Thankfully, the ball stayed fair, and thankfully, the Yankees were able to get four first-inning runs because that’s all they would get the for the rest of the game. Verlander would go on to retire 20 of the next 21 hitters, finishing with seven innings to give every Astros reliever except for Brad Peacock the night off with a bullpen vs. bullpen game scheduled for Game 6.

Despite his latest first-inning struggles, Paxton put together his best start as a Yankee, rising to the occasion and making up for his 2 1/3-innings start in Game 2. The left-hander who the Yankees acquired solely for starts like Game 5, and who, before the season spoke about wanting to be a Yankee and wanting to pitch in the postseason with the expectations of winning a championship delivered with elimination on the line. With nine strikeouts against a team that doesn’t strike out and a Yankees season-high 112 pitches, Paxton protected the first-inning, three-run lead through his final five innings of work.

For the first time since Judge’s Game 2 home run off Verlander, the Yankees got a timely, game-changing hit. After leaving the bases loaded in the first inning of both Games 3 and 4, the Yankees didn’t leave anyone on in the first inning of Game 5. It wasn’t just the LeMahieu/Judge/Torres show as Hicks had the big hit, but it was still the top-half-of-the-order show in Game 5 as the Yankees’ 1 through 5 hitters went 4-for-14 with a double, two home runs and 4 RBIs, while the 6 through 9 hitters went 1-for-12 with five strikeouts. At some point you would think at least one of Gary Sanchez, Didi Gregorius, Gio Urshela or Gardner would snap out of it and begin to contribute. I’m not asking for all four to hit, I’m only asking for one, maybe even two? With Game 6 also an elimination game for the Yankees, and a potential winner-take-all Game 7 if the Yankees can win Game 6, there’s not much time for the bottom four hitters to prove they’re not the near-automatic outs they have been for the first five games of the ALCS.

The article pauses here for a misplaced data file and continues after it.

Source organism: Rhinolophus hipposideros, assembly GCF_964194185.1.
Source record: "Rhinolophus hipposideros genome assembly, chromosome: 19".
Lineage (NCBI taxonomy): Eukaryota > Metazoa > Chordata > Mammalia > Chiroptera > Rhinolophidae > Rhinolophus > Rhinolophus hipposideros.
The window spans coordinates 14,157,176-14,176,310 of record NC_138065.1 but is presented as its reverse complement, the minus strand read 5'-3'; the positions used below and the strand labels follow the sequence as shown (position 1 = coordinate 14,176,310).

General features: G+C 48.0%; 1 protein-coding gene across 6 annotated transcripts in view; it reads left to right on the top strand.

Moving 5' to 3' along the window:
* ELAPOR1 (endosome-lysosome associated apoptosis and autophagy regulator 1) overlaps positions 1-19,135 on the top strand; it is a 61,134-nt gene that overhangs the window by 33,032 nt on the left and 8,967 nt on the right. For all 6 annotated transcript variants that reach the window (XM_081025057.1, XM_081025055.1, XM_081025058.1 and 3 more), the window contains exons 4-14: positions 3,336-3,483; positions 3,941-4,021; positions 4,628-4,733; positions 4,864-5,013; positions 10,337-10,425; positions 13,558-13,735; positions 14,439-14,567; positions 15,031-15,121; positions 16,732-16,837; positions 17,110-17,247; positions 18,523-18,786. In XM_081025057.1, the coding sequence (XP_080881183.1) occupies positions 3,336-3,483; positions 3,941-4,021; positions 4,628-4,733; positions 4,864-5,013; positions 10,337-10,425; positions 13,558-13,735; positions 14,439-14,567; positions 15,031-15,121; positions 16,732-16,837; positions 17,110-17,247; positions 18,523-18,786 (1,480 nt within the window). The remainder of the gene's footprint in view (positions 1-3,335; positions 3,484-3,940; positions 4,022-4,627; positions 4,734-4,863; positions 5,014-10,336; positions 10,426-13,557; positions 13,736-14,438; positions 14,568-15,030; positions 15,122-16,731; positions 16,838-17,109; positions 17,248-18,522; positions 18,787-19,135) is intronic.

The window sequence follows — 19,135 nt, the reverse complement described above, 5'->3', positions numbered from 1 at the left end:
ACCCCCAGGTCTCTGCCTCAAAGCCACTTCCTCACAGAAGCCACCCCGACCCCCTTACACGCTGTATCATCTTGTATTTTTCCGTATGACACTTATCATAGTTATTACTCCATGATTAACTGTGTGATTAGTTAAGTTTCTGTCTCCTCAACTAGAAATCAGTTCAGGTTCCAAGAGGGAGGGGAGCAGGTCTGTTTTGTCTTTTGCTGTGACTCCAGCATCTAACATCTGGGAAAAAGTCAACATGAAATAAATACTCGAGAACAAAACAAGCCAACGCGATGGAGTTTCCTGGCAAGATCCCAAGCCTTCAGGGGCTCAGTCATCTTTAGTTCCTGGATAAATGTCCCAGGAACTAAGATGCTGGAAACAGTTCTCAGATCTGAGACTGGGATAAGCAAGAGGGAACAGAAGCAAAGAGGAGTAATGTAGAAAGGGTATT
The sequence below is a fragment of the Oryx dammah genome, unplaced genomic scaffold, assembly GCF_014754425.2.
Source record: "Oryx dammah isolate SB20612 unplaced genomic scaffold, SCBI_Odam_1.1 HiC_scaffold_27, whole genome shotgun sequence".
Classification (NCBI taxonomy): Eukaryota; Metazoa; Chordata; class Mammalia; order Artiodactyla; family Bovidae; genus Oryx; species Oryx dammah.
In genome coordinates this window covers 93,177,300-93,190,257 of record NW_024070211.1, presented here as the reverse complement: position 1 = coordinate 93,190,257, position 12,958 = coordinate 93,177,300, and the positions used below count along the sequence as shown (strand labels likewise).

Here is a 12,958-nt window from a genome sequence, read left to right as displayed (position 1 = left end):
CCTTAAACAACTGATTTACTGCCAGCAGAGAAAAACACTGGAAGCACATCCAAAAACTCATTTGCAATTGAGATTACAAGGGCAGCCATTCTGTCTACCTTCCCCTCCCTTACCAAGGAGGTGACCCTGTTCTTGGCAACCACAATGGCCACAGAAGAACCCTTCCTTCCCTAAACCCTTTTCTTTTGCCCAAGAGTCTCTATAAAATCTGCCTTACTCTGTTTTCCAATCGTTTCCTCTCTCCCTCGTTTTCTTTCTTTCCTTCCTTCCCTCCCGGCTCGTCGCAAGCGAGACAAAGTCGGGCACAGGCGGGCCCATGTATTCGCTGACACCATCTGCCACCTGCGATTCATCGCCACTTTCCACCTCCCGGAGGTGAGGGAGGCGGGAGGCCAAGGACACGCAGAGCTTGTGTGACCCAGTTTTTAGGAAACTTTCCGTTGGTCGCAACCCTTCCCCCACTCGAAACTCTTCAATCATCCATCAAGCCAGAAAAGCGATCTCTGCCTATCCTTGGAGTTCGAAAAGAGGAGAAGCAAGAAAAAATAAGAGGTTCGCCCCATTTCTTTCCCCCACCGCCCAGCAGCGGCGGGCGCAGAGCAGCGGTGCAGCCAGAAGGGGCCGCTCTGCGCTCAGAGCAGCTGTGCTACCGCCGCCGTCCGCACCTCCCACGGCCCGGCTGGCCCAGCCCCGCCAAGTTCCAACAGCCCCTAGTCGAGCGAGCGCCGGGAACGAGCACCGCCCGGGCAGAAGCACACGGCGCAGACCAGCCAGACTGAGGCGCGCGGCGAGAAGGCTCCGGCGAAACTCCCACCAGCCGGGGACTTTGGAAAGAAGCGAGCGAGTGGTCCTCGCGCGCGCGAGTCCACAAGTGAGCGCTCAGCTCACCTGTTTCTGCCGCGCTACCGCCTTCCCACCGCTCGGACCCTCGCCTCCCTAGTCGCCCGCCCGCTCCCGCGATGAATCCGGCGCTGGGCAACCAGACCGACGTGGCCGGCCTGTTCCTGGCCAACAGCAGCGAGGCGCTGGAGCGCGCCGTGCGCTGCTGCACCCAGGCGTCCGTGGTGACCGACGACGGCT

The Yankees were able to beat Verlander in a postseason game for the first time in franchise history to send the series back to Houston, where they won Game 1 and had plenty of chances to also win Game 2. They won’t face Verlander or Gerrit Cole in Game 6, and they won’t face a starting pitcher at all. It will be a bullpen game for both teams, and while the Yankees have the stronger bullpen, theirs has been used and overworked in the series. I’m not sure how the Yankees plan to navigate through an elimination game with Chad Green running on close to empty, Adam Ottavino being completely untrustworthy, Tommy Kahnle showing signs of fatigue, Zack Britton having thrown 18 pitches in Game 5 and knowing the potential disaster of asking Aroldis Chapman to pitch more than one inning. There’s a good chance Green will open Game 6 and then turn the ball over to J.A. Happ, which should make any Yankees feel about as comfortable as they would riding the 4 train from Midtown to the Stadium during rush hour before a postseason game. Not only can you expect to see multiple innings from Happ, but you can probably expect Luis Cessa and/or Tyler Lyons to make an appearance in Saturday’s must-win game as well.

The Game 5 win extended the Yankees’ season at least one more game and gave us Yankees baseball for at least one more night. It was always going to be an uphill battle to win the pennant against this Astros team, and once the Yankees lost Game 4 to go down 3-1 in the series, needing to win three games in three days against a 107-win team and needing to beat both Verlander and Cole to win the series was going to be nearly impossible. Winning Game 5 against Verlander and sending the series back to Houston has made it a little more possible.

Five down, six to go.


My book The Next Yankees Era: My Transition from the Core Four to the Baby Bombers is now available as an ebook!